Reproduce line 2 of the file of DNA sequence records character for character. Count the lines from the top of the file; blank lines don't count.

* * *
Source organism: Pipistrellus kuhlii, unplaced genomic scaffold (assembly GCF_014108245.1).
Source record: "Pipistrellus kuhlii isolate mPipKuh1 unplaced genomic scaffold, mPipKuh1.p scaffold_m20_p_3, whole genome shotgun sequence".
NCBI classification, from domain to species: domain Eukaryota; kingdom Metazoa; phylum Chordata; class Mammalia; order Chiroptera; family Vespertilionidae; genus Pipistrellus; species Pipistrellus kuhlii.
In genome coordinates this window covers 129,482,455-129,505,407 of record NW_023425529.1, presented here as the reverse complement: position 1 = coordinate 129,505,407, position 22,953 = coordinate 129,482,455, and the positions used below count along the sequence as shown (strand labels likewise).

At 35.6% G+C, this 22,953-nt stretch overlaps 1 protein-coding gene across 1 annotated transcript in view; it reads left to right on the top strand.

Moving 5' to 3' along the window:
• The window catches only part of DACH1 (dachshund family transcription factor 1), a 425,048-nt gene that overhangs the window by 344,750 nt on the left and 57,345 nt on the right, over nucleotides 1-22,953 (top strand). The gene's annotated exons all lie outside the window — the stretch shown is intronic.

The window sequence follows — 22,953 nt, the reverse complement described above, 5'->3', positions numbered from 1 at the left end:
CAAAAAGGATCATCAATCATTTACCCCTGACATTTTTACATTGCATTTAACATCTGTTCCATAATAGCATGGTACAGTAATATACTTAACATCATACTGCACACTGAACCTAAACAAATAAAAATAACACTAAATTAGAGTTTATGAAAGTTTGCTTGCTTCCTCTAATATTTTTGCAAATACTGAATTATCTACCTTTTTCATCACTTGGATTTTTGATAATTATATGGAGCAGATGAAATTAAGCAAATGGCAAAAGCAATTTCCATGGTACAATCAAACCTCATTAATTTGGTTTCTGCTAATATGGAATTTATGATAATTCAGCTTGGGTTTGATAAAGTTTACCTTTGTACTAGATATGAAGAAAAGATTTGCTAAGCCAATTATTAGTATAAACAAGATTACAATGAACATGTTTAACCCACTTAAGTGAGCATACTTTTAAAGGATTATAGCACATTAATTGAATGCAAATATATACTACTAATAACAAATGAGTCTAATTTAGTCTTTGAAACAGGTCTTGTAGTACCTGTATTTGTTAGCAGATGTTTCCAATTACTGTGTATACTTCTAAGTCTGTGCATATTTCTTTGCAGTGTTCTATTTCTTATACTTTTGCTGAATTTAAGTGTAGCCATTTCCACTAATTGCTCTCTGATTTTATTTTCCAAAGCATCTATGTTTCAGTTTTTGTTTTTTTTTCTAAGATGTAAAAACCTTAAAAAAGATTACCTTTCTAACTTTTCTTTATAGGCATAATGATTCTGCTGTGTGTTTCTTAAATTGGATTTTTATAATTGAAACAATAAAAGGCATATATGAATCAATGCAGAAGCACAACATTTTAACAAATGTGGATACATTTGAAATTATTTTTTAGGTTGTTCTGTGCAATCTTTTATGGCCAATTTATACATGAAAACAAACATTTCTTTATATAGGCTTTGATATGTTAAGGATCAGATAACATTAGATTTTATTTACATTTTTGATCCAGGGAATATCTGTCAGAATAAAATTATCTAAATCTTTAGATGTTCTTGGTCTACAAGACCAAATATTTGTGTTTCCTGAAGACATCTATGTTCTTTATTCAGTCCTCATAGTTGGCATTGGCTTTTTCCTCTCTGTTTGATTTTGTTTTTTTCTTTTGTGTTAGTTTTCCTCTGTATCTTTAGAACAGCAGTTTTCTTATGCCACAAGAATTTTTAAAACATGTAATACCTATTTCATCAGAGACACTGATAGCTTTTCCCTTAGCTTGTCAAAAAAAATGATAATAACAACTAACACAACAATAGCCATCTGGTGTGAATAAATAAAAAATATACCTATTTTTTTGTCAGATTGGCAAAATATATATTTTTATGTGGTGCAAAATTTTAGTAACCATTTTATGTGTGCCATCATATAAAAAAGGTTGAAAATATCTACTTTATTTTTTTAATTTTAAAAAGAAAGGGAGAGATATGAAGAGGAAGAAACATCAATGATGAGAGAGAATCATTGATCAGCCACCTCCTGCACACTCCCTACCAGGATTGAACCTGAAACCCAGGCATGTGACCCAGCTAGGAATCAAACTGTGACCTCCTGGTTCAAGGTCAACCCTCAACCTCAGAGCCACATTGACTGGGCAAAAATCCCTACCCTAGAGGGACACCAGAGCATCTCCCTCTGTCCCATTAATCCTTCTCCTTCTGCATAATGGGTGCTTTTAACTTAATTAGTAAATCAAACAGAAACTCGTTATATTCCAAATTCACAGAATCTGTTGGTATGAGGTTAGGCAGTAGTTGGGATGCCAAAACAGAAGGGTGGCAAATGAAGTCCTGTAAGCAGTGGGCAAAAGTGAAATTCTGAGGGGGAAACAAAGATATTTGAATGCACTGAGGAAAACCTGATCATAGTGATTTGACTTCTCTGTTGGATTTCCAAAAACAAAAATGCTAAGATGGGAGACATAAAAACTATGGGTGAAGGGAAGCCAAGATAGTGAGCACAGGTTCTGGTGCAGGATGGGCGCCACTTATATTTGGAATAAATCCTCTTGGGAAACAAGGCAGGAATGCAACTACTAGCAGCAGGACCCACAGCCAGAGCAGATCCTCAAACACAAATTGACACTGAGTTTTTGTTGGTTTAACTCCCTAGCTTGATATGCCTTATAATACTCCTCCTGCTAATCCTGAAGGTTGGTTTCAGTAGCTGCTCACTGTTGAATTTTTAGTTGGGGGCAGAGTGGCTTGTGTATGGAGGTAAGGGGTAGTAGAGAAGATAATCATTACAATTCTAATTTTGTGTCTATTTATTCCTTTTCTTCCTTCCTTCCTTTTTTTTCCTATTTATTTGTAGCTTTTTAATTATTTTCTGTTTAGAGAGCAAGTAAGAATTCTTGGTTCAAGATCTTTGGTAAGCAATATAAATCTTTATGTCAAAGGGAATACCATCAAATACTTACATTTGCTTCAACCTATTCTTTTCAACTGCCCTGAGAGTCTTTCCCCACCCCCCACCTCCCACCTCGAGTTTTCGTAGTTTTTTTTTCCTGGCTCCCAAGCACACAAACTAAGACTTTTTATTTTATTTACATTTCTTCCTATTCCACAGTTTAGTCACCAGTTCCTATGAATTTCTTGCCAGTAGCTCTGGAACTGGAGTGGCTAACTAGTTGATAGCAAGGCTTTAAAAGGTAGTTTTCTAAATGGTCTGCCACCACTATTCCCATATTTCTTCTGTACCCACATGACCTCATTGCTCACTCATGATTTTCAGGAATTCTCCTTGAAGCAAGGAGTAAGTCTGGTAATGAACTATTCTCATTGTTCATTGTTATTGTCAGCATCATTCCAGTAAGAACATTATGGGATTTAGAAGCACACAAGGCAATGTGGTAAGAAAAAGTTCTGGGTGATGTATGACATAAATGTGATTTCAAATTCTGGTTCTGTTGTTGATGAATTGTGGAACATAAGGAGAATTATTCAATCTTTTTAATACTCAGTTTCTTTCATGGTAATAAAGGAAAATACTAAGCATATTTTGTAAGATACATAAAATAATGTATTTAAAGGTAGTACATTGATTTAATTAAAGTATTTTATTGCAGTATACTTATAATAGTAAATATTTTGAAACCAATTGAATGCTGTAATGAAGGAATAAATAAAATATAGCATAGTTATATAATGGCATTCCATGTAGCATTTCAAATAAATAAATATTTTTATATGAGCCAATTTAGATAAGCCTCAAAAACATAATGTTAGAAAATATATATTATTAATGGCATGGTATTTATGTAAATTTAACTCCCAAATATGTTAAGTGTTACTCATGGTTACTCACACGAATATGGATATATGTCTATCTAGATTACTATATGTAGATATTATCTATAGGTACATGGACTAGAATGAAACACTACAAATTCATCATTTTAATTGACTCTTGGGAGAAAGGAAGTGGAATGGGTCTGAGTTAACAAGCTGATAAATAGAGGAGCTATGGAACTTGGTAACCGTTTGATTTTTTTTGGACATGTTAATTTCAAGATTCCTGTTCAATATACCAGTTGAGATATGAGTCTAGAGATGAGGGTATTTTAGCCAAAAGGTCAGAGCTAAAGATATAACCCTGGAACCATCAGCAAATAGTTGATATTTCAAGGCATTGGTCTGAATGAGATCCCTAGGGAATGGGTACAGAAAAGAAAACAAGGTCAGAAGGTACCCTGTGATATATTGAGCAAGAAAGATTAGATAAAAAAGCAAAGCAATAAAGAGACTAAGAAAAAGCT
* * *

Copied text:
Source record: "Pipistrellus kuhlii isolate mPipKuh1 unplaced genomic scaffold, mPipKuh1.p scaffold_m20_p_3, whole genome shotgun sequence".